New South Wales

NSW public transport revenue decreases despite fare increases and increased patronage: report

PUBLIC transport revenue decreased by 2.7 per cent despite a fare increase and increased patronage, according to a report released last week by the NSW Acting Auditor-General, Tony Whitfield.

The report also states that twenty-five per cent of all Opal trips (over 74 million) were free, including 47 per cent of trips on ferries. These trips were valued at $189 million.

In addition, the report finds that the Opal system is not providing Sydney Trains and NSW Trains with sufficient information on passenger revenue and trips to assist in operating an efficient and effective business. For example, boarding and exiting data by station 24/7 is not available, which restricts operators' ability to resource demand appropriately.

Sydney train at dusk
Above: Sydney train at dusk / by hopeless128.

"Transport for NSW should ensure that the Opal system directly provides revenue information to meet the needs of all stakeholders," the Acting Auditor-General said "It should also require the Opal service provider to independently confirm the effectiveness of its systems," he added.

These were some of the findings the Acting Auditor-General reported in the Volume Six 2015 Report to Parliament, which covered Transport Cluster agencies such as the Transport for NSW, RailCorp, Sydney Trains, NSW Trains, Roads and Maritime Services and State Transit Authority.

Other findings include:

  • Financial reporting continues to improve - The quality of transport agencies' financial statements continues to improve with misstatements falling significantly from 54 in 2010-11 to just 14 in 2014-15. Unqualified audit opinions were issued for all cluster agencies' 2014-15 financial statements.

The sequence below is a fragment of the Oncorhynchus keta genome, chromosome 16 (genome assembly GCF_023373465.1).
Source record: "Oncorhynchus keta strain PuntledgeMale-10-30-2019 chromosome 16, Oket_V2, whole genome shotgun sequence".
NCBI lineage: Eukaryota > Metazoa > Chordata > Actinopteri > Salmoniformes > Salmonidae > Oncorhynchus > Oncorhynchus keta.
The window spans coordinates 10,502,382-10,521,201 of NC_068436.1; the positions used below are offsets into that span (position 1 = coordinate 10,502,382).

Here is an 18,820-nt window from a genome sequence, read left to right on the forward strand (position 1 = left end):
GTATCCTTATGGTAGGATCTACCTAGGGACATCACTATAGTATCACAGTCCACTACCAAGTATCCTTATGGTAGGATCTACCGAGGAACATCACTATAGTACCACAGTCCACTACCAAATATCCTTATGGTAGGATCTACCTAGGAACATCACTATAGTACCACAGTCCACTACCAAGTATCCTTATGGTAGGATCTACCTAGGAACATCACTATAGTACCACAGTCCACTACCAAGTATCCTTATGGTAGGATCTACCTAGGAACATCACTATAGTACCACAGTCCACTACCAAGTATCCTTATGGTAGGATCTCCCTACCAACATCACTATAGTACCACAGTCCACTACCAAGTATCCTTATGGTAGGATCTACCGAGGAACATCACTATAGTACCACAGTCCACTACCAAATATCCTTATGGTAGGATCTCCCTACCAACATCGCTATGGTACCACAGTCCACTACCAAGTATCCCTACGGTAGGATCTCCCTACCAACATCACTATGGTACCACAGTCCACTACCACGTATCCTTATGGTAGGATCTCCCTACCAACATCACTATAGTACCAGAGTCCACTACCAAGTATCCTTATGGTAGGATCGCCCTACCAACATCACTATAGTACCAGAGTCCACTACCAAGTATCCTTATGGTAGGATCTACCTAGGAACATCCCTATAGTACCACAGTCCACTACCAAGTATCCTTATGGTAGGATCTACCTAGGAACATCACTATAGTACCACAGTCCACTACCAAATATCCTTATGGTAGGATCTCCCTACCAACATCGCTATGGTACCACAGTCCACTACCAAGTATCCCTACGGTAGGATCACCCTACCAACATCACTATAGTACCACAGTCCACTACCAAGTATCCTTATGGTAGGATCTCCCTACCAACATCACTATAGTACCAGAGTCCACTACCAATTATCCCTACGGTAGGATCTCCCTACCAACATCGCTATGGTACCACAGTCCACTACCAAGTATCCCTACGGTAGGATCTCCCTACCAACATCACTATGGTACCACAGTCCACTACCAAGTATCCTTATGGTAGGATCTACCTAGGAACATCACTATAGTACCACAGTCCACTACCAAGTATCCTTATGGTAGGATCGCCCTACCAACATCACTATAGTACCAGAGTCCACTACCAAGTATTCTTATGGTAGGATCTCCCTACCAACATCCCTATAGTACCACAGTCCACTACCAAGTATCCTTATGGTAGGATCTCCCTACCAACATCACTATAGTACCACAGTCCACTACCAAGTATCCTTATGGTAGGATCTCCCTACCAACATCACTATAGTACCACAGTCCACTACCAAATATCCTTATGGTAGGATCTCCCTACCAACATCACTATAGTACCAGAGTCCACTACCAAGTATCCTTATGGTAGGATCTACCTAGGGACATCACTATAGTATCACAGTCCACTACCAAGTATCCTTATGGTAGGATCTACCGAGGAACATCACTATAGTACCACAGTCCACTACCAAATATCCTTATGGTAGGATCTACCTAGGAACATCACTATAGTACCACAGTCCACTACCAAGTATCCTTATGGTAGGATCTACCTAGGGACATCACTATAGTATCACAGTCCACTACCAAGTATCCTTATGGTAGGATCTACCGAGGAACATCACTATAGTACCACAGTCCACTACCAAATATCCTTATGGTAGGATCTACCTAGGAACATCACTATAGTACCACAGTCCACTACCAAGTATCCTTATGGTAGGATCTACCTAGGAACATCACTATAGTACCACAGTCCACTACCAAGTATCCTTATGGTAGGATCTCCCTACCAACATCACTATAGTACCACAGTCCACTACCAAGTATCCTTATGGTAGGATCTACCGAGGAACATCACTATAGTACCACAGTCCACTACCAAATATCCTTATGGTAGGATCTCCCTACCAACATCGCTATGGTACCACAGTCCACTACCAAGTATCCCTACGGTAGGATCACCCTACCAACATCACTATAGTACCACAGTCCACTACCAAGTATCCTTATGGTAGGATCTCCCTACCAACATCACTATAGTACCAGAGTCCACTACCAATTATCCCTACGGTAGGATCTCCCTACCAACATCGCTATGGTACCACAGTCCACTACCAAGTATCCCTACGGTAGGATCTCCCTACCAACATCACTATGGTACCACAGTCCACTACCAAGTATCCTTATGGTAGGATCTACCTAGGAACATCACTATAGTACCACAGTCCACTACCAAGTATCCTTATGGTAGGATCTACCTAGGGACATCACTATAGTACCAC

• Average travel speeds on Sydney roads continues to fall - Average travel speeds on Sydney roads fell for the morning and afternoon peaks from 39.0 to 37.9 kilometres per hour and from 36.0 to 35.2 kilometres per hour, respectively.
  • Ride quality improves despite maintenance backlog - At 30 June 2015, Roads and Maritime Services reported a maintenance backlog of $5.3 billion. Despite this, overall ride quality on roads improved. It spent $612 million on asset maintenance in 2014-15, $82.0 million more than planned.
  • Potential conflicts of interest need to be effectively managed - RailCorp and Sydney Trains have the same Chief Executive and Chief Financial Officer. This creates a potential risk that their decisions may favour one entity over another. There is a potential for rail services to favour Sydney Trains (which operates signalling priorities) ahead of other operators.
  • Passenger revenue and patronage - Public transport revenue decreased by 2.7 per cent despite a price increase and increased patronage. Transport for NSW (TfNSW) attributes this mainly to the Opal pricing strategy.
  • Road travel speeds - Average travel speeds on Sydney roads continued to fall. The afternoon peak average speed fell from 36.0 to 35.2 kilometres per hour.

More information is available from the Audit Office of New South Wales website at <http://www.audit.nsw.gov.au/>.

Photo: Sydney train at dusk / '150531-1078-EOSM.jpg' / hopeless128 / Licensed under Creative Commons BY-NC-ND 2.0.

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